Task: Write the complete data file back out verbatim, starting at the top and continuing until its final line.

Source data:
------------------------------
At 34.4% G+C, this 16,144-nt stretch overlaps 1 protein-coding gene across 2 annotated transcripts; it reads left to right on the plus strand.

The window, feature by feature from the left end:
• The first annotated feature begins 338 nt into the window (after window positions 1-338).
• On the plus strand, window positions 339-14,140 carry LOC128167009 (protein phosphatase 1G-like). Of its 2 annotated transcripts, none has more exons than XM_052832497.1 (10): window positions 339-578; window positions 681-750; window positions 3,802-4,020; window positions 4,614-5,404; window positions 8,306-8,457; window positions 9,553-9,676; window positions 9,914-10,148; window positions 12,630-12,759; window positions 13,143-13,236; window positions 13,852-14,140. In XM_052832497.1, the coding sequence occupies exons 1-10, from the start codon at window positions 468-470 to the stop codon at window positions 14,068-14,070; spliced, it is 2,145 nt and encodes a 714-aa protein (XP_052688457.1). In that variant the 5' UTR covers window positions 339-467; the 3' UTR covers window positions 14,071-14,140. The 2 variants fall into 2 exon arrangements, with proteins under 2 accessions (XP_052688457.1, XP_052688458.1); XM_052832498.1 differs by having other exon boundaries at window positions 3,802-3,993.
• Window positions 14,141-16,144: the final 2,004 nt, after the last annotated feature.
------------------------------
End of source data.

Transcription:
At 34.4% G+C, this 16,144-nt stretch overlaps 1 protein-coding gene across 2 annotated transcripts; it reads left to right on the plus strand.

The window, feature by feature from the left end:
• The first annotated feature begins 338 nt into the window (after window positions 1-338).
• On the plus strand, window positions 339-14,140 carry LOC128167009 (protein phosphatase 1G-like). Of its 2 annotated transcripts, none has more exons than XM_052832497.1 (10): window positions 339-578; window positions 681-750; window positions 3,802-4,020; window positions 4,614-5,404; window positions 8,306-8,457; window positions 9,553-9,676; window positions 9,914-10,148; window positions 12,630-12,759; window positions 13,143-13,236; window positions 13,852-14,140. In XM_052832497.1, the coding sequence occupies exons 1-10, from the start codon at window positions 468-470 to the stop codon at window positions 14,068-14,070; spliced, it is 2,145 nt and encodes a 714-aa protein (XP_052688457.1). In that variant the 5' UTR covers window positions 339-467; the 3' UTR covers window positions 14,071-14,140. The 2 variants fall into 2 exon arrangements, with proteins under 2 accessions (XP_052688457.1, XP_052688458.1); XM_052832498.1 differs by having other exon boundaries at window positions 3,802-3,993.
• Window positions 14,141-16,144: the final 2,004 nt, after the last annotated feature.